After The Fawn by Bea Valdes

When Lorenzo and her team flew out to New York, they had six artist’s works in their bags. Steve Tirona, Gary Ross Pastrana, Bea Valdes, Isa Lorenzo, Mariano Ching and Patricia Eustaquio all strutted their stuff at the Pulse Contemporary Art Fair under the Silverlens banner, rubbing shoulders with some of the art world’s heavy hitters. And for Steve Tirona, Pulse was his New York debut.

Nos. 61-97 by Gary-Ross Pastrana

A Silverlens exhibition is fast becoming a high point in a photographer’s career, adding a culturally significant entry to their resume. To be accepted for representation will see the photographer thrust into the international spot light as the Silverlens’ star continues to glow, with increasing brightness, in the international art firmament.

Sunday, March 08, 2009

Side Bar Update

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You may have noticed that I have added a handful of links to art related sites to the side bar of the same name, then again you may not.

Top of the list is “A Night Filled with Shooting Stars”, regular posts that discuss art in an intelligent way. Yes it is New York centric, but it does have a somewhat broader approach than many others (sic Hrat Vartanian, also a new addition, but seems to think the world stops outside the city limits). The Shooting Stars post, On the fingers of one hand: Pool’s Thierry Alet reminds us that “there is no recession for independent artists”, hits the nail on the head.

I have been reading Ed Winkleman’s blog for some time now which gives a take on the art scene, again New York centric, from a gallerist’s POV. With a large and vocal following his, at times, agent provocateur approach does get the comments section humming. In fact, often it is the comments that shed the greatest illumination.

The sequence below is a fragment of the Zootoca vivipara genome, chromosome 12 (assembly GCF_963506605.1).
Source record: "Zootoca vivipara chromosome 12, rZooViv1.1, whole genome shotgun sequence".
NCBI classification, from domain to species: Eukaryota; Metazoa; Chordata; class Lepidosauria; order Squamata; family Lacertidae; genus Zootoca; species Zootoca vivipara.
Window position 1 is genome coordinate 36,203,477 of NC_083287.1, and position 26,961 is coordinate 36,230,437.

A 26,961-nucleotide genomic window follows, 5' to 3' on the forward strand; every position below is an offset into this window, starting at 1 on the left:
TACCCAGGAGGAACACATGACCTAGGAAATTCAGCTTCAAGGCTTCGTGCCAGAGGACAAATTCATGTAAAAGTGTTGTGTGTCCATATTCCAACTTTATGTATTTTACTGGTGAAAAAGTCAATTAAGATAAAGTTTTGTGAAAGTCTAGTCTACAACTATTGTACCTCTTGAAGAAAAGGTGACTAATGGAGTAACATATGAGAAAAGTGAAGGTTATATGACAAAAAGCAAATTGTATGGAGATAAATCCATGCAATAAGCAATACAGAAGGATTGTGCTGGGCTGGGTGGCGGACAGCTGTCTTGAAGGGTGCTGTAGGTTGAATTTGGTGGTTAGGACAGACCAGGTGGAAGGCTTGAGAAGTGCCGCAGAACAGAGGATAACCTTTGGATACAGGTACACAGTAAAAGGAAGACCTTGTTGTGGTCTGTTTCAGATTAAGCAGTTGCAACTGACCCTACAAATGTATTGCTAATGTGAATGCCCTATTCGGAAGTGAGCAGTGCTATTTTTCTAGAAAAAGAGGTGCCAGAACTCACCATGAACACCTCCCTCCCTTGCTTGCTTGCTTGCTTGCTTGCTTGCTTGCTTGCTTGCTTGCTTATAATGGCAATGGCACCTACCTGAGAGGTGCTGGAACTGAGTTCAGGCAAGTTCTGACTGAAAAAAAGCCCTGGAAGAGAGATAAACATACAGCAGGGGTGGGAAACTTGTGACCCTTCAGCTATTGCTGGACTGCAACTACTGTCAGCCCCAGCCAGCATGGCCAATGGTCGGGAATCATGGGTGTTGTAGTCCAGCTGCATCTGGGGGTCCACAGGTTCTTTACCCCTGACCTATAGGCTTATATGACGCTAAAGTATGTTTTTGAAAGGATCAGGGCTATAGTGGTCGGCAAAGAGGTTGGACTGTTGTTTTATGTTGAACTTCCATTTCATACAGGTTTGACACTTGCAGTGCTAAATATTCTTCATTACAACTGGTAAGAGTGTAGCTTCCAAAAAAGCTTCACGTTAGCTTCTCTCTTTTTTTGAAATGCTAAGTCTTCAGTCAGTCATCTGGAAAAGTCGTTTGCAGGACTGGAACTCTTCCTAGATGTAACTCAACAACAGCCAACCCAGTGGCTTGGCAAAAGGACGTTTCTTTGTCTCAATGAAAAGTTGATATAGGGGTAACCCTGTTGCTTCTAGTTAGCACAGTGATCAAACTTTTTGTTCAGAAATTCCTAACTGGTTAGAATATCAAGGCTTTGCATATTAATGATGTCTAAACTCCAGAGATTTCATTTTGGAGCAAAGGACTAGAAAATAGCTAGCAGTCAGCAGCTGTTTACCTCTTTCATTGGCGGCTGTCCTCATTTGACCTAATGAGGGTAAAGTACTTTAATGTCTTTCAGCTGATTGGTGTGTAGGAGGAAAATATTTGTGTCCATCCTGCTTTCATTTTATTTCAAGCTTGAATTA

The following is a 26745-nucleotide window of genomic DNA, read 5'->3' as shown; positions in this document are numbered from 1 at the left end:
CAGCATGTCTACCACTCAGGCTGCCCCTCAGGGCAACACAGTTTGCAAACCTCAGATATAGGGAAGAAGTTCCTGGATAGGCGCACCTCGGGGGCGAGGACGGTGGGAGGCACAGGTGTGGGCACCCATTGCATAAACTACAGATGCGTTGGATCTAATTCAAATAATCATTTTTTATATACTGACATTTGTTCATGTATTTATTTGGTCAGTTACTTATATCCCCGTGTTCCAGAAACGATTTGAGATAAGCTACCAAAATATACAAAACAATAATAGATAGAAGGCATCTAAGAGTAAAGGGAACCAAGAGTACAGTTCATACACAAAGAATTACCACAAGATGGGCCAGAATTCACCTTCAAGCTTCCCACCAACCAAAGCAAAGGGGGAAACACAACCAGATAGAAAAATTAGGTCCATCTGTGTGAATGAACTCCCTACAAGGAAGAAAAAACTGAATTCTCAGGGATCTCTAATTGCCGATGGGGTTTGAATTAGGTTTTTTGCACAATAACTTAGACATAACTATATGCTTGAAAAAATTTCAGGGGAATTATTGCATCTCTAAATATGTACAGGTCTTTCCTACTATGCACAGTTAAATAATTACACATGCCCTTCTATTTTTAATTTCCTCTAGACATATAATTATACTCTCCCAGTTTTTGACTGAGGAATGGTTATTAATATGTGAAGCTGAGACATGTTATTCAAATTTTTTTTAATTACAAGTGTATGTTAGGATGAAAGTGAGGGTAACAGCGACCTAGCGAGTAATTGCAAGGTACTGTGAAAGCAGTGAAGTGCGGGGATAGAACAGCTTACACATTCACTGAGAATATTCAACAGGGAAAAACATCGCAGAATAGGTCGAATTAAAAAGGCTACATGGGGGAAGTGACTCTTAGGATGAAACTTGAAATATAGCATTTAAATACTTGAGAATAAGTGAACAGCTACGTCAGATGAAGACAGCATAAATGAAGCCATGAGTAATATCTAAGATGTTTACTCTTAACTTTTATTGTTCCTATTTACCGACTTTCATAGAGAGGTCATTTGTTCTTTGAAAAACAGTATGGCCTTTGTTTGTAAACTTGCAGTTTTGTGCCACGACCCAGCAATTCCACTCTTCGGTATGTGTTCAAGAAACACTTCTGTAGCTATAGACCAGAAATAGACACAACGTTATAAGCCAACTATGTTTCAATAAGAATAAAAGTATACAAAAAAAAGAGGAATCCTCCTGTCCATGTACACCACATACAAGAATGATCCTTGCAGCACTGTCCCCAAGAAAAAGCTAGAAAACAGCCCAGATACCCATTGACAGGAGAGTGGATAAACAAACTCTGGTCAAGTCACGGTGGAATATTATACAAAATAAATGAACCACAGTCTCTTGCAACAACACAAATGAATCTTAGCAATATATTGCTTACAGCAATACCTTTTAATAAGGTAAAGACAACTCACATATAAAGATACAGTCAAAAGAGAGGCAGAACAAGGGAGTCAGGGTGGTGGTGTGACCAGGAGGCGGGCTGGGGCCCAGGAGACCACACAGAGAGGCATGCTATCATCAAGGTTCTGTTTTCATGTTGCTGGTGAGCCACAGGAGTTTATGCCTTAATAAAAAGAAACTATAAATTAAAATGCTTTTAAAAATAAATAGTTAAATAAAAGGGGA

Snippets from the Manila Arts Scene” is a relatively new blog that looks at the local, well for me, state of artistic endeavor. A bit on the touchy feely side it is still a welcome change from the mostly PR related posts elsewhere.

On the photography side of things there is Ch’ng Yaohong’s discovery, discussion and exploration of Asian photography at the Asian Photography Blog. He trolls the internet looking for photography, mostly of a conservative nature, to bring to his readers attention.

And then there is Jorg Colbergs “Conscientious”. I keep going back even though I think he is wrong more often than not and his boredom threshold is a lot higher than mine. It’s a bit like the fascination of a train wreck but that said he does hit it from time to time.

So when you have had you fill here try some of the above just to vary the diet.

Monday, March 02, 2009

Free Piss, Perhaps

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Irish budget airline Ryanair is considering charging their passengers one pound (US$2.20, 105 pesos) to take a slash. Obviously to make the most of this proposal the Guinness/beer will be free. I mean it would be a bit much to charge for it both going in and out. And as everyone knows the offer of free piss always draws a crowd.

Now, have you heard the one about........